Peace of mind
Sylvia Tellez ’79 is the youngest of nine children. She was born in San Diego and traces her roots to Mexico—a point of pride for Tellez. But growing up in the 1940s and 1950s, Tellez felt the pressure from stereotypes attached to women and minorities. School counselors directed her away from college-track classes, and Tellez felt destined for a career path as a secretary. That outlook changed when she was a student at Santa Clara, where she received the Everett Alvarez ’60 scholarship and came to see herself as “an individual who had power and who had gifts, and who was not just going to do what someone else expected of me.”
After retiring, she reflected on the lessons she learned at Santa Clara and how they have guided her—both in her career and, most important, spiritually and as a member of her community. The decision to donate to the Everett Alvarez scholarship through her retirement savings became obvious.
“How could you not?” Tellez says. “I’ve received so much. The tradition here is to have people grow. Santa Clara is so nourishing. I was offered a hand and I took it.”
And in her way, Tellez is ensuring that future generations may be offered a hand as well.
FOR MORE INFORMATION about planning your own legacy for future generations, please contact the Office of Gift Planning: Liz Gallegos Glynn, CFRE and Sue Covey, CFRE • 408-554-2108 • email@example.com • www.scu.edu/giftplanning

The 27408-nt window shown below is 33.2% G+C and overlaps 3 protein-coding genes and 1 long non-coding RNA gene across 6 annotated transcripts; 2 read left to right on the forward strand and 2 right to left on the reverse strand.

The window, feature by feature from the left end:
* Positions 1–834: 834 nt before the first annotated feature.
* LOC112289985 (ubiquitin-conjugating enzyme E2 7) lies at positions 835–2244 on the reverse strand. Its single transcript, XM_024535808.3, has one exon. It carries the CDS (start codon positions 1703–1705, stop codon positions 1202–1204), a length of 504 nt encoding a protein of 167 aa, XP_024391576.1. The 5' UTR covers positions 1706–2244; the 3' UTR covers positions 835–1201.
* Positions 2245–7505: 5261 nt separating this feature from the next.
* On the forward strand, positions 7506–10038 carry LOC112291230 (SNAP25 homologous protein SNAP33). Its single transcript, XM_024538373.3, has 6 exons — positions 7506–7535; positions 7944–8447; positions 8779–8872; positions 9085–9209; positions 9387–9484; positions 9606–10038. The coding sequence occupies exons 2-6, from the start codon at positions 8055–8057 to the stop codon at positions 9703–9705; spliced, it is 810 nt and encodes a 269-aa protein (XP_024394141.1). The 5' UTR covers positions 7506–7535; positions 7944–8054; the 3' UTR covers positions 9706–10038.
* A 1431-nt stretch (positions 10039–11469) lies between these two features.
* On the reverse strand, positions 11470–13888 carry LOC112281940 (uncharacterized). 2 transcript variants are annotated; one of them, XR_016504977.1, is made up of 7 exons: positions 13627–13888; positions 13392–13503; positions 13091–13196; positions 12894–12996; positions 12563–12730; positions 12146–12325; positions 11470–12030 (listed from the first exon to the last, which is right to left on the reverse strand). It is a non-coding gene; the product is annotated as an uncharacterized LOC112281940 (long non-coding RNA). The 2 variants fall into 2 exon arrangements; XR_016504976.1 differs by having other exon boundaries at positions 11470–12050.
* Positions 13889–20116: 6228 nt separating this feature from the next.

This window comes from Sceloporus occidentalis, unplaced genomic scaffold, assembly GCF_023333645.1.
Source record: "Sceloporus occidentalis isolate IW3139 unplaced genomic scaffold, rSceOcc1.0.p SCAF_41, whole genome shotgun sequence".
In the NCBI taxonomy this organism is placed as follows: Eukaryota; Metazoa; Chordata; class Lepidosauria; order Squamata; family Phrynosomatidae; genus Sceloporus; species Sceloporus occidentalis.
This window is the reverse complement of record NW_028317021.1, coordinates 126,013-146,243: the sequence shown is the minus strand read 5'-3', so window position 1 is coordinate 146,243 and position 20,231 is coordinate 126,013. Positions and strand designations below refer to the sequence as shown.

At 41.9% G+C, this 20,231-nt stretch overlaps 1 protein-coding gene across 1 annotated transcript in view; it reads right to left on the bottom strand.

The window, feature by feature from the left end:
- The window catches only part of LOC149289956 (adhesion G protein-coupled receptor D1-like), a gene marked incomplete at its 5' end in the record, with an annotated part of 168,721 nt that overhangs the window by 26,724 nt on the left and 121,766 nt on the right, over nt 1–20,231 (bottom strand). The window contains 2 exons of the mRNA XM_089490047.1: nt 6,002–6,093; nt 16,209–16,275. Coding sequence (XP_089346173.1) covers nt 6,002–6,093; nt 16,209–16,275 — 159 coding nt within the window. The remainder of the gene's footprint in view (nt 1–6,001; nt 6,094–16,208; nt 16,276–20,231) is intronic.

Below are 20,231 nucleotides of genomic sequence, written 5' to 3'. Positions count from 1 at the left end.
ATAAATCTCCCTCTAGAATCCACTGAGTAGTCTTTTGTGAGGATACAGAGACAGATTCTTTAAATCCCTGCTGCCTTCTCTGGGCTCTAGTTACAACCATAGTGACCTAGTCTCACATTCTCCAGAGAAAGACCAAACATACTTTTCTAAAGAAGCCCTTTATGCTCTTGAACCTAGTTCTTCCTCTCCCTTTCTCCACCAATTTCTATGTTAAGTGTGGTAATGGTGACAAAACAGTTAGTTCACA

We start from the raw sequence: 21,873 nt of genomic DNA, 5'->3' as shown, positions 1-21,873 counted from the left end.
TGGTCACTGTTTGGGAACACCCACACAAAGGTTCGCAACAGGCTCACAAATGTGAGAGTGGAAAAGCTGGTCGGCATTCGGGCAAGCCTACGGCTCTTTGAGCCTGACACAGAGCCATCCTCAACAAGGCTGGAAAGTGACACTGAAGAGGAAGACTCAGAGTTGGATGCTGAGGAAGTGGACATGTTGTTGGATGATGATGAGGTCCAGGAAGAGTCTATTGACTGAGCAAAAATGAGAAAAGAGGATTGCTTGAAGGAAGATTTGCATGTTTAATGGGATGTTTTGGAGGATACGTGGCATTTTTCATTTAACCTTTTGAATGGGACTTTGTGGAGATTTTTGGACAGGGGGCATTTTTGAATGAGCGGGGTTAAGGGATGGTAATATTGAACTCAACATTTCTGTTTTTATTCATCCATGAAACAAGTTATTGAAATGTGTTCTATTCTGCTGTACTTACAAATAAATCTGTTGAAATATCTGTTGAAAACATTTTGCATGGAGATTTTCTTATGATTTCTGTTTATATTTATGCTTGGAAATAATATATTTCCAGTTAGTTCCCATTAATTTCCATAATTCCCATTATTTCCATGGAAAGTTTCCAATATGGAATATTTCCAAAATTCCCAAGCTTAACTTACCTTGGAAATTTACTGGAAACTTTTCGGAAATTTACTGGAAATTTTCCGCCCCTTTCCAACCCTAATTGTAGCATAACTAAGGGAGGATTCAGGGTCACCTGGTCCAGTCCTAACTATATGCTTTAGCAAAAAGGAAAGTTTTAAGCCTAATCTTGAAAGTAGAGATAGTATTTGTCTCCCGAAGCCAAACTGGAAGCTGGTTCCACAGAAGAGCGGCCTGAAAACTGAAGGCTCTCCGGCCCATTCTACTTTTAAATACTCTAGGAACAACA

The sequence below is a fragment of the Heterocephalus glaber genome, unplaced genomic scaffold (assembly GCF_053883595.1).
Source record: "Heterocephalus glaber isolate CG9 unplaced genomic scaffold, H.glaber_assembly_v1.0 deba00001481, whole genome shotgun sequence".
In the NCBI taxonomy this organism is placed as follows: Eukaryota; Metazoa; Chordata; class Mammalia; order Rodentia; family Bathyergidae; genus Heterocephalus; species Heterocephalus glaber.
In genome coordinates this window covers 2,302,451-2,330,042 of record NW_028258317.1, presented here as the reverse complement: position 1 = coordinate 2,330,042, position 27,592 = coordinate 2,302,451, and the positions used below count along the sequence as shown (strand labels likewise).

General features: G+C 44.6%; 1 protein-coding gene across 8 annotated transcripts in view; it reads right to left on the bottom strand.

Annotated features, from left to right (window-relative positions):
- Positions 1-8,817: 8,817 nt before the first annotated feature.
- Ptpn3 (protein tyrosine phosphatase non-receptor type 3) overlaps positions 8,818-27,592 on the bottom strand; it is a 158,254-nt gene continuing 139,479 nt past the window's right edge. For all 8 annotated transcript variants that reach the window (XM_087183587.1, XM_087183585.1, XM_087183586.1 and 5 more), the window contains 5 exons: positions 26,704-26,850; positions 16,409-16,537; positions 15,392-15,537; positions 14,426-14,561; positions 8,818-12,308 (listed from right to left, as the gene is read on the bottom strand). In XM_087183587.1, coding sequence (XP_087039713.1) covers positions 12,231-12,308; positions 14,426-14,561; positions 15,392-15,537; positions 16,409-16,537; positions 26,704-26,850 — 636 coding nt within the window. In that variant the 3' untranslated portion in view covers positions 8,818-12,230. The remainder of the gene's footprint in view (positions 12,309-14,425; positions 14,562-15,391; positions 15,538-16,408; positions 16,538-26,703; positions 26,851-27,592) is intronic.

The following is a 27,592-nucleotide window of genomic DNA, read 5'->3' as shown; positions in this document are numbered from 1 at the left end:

An epic journey whereby one foot is put in front of the other to discover, up close and personal, who and what and where is the Golden State.
To tell the story of Bob Miller ’67 is to tell the coming-of-age tale of Las Vegas itself. And it’s the chronicle of a man who served a decade as governor of Nevada. Quite a journey for the son of an illegal bookie from Chicago.
Nina Acosta '82 was a tough enough cop to pass the test for the LAPD’s SWAT team. Then she learned the hard way about gender discrimination. So how did she do on Survivor?
The 2013 Alexander Law Prize honors Chen Guangcheng, a Chinese civil-rights activist and attorney who protested government abuses—including excessive enforcement of the one-child policy—then escaped house arrest to the U.S. Embassy in Beijing.
Growing up tennis with Kelly Lamble ’13 and John Lamble ’13. And Bronco teams that are a force to be reckoned with nationally.
For teaching and advising and a ministry that’s blessed this place for 48 years—paying tribute to Charles Phipps, S.J.